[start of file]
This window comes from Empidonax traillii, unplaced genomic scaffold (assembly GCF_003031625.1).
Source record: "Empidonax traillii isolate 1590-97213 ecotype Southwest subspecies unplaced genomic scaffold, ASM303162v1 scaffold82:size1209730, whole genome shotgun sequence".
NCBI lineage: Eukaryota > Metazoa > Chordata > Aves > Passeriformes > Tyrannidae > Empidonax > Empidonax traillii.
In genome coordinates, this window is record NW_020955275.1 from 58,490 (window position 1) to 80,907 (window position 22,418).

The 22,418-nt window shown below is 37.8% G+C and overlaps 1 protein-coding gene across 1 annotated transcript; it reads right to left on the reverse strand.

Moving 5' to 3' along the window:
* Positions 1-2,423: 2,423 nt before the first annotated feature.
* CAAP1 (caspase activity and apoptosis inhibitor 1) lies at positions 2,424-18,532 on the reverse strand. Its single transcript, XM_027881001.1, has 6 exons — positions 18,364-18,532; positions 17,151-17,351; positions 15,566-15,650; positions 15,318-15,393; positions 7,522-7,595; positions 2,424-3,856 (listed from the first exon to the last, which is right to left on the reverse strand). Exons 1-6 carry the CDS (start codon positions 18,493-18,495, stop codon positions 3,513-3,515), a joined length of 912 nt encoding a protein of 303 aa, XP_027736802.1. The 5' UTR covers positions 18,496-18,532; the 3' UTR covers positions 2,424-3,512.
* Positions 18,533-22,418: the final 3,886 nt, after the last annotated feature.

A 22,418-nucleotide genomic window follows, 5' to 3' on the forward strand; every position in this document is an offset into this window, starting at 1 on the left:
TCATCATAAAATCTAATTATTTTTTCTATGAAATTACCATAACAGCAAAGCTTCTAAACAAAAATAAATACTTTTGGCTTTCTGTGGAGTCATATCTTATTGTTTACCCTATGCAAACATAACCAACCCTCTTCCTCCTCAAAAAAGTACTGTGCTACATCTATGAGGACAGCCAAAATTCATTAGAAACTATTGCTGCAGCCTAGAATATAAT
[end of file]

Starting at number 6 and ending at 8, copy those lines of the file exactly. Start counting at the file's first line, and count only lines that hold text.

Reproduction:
Moving 5' to 3' along the window:
* Positions 1-2,423: 2,423 nt before the first annotated feature.
* CAAP1 (caspase activity and apoptosis inhibitor 1) lies at positions 2,424-18,532 on the reverse strand. Its single transcript, XM_027881001.1, has 6 exons — positions 18,364-18,532; positions 17,151-17,351; positions 15,566-15,650; positions 15,318-15,393; positions 7,522-7,595; positions 2,424-3,856 (listed from the first exon to the last, which is right to left on the reverse strand). Exons 1-6 carry the CDS (start codon positions 18,493-18,495, stop codon positions 3,513-3,515), a joined length of 912 nt encoding a protein of 303 aa, XP_027736802.1. The 5' UTR covers positions 18,496-18,532; the 3' UTR covers positions 2,424-3,512.